They may have been dubbed “The Forgotten Army”, but today Sunderland remembered WWII heroes who paid the ultimate sacrifice in the Far East.
To mark VJ Day, the end of the war against Japan, veterans and members of the public gathered at the cenotaph in Burdon Road to honour those who endured unimaginable conditions.
On August 15 1945, VJ Day ended one of the worst episodes in British military history, during which tens of thousands of servicemen were forced to endure the brutalities of prisoner of war camps, where disease was rife and there was a lack of food and water.
Speaking at the event was Len Gibson from West Herrington who knows all too well about the atrocities of war.
The 96-year-old was a member of the 125 Anti-tank Regiment that was captured at the fall of Singapore and used as slave labour on the infamous Burma Death Railway. Of the 600 soldiers from the ill-fated regiment taken prisoner by the Japanese, 198 were never to return home.
Len endured more than two years of malnutrition, torture and despair while working on the Burma railway and later the Mergui Road - a harrowing chapter in his life which remains with him to this day.
Len, who gave an oration at the Burdon Road service, said: “There’s not many of us left now. Today always brings back some terrible memories but I feel proud that Sunderland, my home town, remembers it in this way. 198 men from this area never came home and it’s so very important we remember what happened so that it never happens again.”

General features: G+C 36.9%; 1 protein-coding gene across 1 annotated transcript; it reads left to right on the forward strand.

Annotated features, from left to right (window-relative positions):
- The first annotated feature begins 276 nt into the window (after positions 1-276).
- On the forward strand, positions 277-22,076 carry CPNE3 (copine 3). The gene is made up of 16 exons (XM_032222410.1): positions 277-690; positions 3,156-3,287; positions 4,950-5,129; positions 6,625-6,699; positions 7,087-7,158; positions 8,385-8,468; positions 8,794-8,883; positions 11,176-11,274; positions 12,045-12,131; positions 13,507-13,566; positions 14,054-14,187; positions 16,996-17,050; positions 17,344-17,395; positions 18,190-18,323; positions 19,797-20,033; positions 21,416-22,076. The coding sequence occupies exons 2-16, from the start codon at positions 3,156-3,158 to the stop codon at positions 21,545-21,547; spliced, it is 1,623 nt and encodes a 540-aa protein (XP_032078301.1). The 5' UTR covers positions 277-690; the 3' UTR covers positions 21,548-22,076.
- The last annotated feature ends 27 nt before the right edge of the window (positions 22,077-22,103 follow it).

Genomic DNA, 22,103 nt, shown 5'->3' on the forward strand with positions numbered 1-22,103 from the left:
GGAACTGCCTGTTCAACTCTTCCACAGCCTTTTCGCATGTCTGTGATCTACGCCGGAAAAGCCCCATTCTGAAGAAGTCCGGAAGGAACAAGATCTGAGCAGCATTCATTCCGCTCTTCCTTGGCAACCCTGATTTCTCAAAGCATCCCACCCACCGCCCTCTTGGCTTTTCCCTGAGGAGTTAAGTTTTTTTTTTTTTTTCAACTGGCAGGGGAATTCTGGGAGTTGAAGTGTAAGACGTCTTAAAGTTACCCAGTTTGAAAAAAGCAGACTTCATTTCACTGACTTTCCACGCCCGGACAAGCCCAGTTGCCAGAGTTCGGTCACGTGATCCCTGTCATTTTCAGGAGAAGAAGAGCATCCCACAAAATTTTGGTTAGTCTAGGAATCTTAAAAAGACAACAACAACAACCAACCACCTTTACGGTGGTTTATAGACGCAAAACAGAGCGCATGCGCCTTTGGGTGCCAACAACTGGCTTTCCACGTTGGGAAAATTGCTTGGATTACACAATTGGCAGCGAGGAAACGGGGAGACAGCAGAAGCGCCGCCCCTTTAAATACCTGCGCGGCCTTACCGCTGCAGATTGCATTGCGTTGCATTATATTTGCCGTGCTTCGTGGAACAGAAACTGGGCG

Major of Sunderland Alan Emerson also gave a speech at the service, which was attended by standard bearers and a bugler.
Though victory in Europe was declared in May 1945, the war continued for another three months in the Far East.
Those who fought in the British campaign to push the Japanese out of Burma, which happened thousands of miles away from home, were often known as the Forgotten Army because their efforts were not as widely covered as those who fought on the battlefields of Europe.
It is estimated that there were 71,000 British and Commonwealth casualties of the war against Japan, including more than 12,000 prisoners of war who died in Japanese captivity. More than 2.5 million Japanese military personnel and civilians are believed to have died over the course of the conflict.
Graham Hall, chairman of the Sunderland Armed Forces Network, who organises the city’s annual memorial service on behalf of the council, said: “For three months after conflict ended in Europe, prisoners of war continued to endure horrific conditions. A lot of the families of those men didn’t know if they had lived or died.
“Hero is a word bandied around all too often. But these men truly are heroes. They endured a living hell after being captured. The only light at the end of that tunnel was coming home to Sunderland.”
National VJ Day is celebrated annually across the country each year on August 14 to August 15. The official announcement of Japan’s surrender to the Allies during World War II was made at this time in 1945, and because of the time zone difference, both dates apply. On September 2, 1945, the signing of the surrender document occurred, which was the official ending of World War II.
The formal signing of the Japanese Instrument of Surrender took place on board of the battleship USS Missouri in Tokyo Bay. At that time President Truman declared September 2 to be the official VJ Day, however, over the years, many citizens of the United States have celebrated August 14 as the official VJ date.